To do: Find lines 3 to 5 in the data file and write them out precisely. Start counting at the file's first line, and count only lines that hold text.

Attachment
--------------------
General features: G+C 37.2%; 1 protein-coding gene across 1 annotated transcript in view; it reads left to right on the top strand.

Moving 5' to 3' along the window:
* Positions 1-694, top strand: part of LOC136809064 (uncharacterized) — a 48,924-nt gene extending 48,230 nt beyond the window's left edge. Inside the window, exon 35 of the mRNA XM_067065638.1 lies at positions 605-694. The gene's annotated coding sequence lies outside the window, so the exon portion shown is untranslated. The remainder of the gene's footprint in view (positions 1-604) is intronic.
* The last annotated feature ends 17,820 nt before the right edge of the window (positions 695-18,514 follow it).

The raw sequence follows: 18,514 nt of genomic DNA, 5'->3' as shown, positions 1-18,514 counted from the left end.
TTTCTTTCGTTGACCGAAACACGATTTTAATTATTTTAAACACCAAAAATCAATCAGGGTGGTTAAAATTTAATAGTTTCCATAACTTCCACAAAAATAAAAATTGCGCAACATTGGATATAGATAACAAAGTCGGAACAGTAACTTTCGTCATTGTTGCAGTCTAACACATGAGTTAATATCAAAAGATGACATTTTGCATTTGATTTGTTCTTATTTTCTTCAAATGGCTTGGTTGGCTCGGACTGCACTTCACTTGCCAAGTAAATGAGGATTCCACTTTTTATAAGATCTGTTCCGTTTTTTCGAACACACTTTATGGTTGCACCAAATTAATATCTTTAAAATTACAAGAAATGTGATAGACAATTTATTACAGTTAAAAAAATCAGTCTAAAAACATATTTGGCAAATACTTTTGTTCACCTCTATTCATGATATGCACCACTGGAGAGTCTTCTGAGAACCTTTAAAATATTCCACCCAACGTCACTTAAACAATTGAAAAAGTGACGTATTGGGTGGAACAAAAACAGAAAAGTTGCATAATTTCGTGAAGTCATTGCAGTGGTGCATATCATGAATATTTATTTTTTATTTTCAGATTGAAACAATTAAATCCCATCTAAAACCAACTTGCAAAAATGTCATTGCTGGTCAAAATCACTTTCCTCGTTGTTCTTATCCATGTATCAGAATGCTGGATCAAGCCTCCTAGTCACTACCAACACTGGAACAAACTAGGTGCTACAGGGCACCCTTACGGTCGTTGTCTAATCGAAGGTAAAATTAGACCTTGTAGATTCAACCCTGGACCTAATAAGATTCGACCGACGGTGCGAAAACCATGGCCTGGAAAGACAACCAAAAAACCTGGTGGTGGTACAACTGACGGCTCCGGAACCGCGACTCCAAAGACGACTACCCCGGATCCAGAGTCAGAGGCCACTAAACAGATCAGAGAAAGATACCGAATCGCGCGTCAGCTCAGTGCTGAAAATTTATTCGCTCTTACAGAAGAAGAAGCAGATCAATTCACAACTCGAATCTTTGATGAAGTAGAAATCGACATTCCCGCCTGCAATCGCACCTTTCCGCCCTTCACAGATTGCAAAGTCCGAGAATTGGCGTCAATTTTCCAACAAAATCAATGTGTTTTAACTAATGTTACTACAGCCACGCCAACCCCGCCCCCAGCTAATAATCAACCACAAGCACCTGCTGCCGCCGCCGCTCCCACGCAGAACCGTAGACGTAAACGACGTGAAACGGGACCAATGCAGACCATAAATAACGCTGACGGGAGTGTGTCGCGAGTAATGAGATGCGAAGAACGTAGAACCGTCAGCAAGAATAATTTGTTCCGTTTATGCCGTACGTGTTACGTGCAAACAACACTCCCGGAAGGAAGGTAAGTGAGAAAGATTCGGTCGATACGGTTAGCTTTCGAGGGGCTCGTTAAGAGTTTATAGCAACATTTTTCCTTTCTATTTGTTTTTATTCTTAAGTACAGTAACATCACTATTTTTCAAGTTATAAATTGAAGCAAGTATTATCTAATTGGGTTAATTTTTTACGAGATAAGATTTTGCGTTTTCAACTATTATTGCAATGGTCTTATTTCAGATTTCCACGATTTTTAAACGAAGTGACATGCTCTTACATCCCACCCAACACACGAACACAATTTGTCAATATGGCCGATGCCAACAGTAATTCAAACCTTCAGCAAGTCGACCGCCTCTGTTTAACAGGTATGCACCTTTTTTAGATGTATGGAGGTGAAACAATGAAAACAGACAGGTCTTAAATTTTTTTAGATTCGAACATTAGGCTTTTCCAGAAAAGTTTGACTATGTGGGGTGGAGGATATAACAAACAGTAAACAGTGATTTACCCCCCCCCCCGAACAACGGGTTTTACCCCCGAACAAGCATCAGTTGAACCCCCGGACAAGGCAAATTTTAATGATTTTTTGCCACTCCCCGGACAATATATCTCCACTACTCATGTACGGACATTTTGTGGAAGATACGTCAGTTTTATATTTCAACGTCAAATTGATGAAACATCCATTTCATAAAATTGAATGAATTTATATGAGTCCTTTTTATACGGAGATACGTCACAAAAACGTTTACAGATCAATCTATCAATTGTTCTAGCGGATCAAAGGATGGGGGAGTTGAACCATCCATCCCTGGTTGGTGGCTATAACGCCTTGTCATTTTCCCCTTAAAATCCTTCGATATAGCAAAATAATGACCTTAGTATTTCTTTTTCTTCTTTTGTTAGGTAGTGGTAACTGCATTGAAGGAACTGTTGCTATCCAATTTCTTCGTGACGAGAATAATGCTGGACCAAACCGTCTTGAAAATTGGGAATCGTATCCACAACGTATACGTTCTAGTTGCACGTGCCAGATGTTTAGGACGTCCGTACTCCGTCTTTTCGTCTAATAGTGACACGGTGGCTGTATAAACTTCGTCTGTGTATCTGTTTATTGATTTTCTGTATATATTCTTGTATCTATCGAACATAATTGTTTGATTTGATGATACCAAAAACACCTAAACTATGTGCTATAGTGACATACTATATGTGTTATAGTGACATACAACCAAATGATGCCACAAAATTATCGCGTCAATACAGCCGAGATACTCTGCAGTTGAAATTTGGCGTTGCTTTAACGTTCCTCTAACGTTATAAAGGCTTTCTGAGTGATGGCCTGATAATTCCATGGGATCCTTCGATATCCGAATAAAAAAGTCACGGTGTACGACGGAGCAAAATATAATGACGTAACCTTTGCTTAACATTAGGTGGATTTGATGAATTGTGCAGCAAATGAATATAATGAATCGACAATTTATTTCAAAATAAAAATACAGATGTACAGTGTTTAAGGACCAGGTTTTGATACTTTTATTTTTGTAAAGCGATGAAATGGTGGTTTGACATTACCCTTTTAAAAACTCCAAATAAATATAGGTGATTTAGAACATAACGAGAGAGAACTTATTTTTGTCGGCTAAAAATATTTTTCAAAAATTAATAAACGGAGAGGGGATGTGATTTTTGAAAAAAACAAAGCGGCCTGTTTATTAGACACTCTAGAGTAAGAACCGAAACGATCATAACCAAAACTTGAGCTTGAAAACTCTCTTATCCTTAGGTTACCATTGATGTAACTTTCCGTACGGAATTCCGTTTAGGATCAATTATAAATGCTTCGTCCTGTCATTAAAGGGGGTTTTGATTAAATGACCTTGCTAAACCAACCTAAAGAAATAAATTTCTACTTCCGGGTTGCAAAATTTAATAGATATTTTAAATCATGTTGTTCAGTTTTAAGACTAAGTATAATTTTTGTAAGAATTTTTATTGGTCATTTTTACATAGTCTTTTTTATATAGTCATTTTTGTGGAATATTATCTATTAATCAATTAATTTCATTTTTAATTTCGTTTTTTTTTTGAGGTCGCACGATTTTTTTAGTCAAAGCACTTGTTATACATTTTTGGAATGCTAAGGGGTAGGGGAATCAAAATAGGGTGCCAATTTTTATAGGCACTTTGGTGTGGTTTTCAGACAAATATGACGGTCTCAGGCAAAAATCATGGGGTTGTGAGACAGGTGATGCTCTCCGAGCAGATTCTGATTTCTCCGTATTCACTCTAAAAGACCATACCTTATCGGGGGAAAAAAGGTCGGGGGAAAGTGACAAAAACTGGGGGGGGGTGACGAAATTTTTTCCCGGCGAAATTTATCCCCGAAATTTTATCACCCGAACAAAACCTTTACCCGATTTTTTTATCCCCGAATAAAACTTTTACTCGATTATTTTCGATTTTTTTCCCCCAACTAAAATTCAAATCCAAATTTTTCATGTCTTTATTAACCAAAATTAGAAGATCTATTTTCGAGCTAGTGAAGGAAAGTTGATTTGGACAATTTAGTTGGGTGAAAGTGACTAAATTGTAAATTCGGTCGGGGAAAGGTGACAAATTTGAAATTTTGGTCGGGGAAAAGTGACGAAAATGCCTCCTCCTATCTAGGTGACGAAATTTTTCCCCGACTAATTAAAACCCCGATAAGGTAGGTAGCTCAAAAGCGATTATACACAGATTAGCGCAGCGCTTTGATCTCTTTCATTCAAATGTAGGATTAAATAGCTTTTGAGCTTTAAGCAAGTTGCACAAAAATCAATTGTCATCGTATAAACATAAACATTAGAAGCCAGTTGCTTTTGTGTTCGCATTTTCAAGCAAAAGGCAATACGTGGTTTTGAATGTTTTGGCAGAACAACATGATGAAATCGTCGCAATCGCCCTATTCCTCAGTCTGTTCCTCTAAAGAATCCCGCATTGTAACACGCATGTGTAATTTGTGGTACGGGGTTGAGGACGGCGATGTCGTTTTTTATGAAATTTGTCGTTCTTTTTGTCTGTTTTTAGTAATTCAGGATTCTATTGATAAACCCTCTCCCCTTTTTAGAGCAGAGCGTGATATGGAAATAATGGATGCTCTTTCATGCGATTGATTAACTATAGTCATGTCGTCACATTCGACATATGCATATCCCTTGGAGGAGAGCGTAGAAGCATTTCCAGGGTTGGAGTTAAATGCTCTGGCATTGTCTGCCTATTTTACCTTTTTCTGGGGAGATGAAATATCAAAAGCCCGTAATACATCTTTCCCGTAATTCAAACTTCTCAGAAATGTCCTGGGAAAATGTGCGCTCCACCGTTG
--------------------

* Positions 1-694, top strand: part of LOC136809064 (uncharacterized) — a 48,924-nt gene extending 48,230 nt beyond the window's left edge. Inside the window, exon 35 of the mRNA XM_067065638.1 lies at positions 605-694. The gene's annotated coding sequence lies outside the window, so the exon portion shown is untranslated. The remainder of the gene's footprint in view (positions 1-604) is intronic.
* The last annotated feature ends 17,820 nt before the right edge of the window (positions 695-18,514 follow it).

The raw sequence follows: 18,514 nt of genomic DNA, 5'->3' as shown, positions 1-18,514 counted from the left end.